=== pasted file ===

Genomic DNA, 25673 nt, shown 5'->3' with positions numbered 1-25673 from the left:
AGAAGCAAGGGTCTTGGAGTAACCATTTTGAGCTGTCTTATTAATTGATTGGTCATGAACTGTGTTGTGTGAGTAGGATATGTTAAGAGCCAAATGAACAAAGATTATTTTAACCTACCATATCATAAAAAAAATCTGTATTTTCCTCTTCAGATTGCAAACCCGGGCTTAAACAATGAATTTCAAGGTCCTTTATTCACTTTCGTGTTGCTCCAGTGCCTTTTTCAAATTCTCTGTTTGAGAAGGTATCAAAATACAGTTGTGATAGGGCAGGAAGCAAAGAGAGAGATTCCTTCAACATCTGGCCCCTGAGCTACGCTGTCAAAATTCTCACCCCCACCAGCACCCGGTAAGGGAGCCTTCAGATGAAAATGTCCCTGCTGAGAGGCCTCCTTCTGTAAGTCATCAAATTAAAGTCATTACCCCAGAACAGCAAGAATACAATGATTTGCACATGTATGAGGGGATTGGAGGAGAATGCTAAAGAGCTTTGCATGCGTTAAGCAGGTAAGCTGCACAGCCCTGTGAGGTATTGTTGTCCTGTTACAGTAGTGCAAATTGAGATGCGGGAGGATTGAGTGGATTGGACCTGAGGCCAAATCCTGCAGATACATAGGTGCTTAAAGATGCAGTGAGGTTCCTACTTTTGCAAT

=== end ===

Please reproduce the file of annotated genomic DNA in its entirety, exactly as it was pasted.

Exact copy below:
Genomic DNA, 25673 nt, shown 5'->3' with positions numbered 1-25673 from the left:
AGAAGCAAGGGTCTTGGAGTAACCATTTTGAGCTGTCTTATTAATTGATTGGTCATGAACTGTGTTGTGTGAGTAGGATATGTTAAGAGCCAAATGAACAAAGATTATTTTAACCTACCATATCATAAAAAAAATCTGTATTTTCCTCTTCAGATTGCAAACCCGGGCTTAAACAATGAATTTCAAGGTCCTTTATTCACTTTCGTGTTGCTCCAGTGCCTTTTTCAAATTCTCTGTTTGAGAAGGTATCAAAATACAGTTGTGATAGGGCAGGAAGCAAAGAGAGAGATTCCTTCAACATCTGGCCCCTGAGCTACGCTGTCAAAATTCTCACCCCCACCAGCACCCGGTAAGGGAGCCTTCAGATGAAAATGTCCCTGCTGAGAGGCCTCCTTCTGTAAGTCATCAAATTAAAGTCATTACCCCAGAACAGCAAGAATACAATGATTTGCACATGTATGAGGGGATTGGAGGAGAATGCTAAAGAGCTTTGCATGCGTTAAGCAGGTAAGCTGCACAGCCCTGTGAGGTATTGTTGTCCTGTTACAGTAGTGCAAATTGAGATGCGGGAGGATTGAGTGGATTGGACCTGAGGCCAAATCCTGCAGATACATAGGTGCTTAAAGATGCAGTGAGGTTCCTACTTTTGCAAT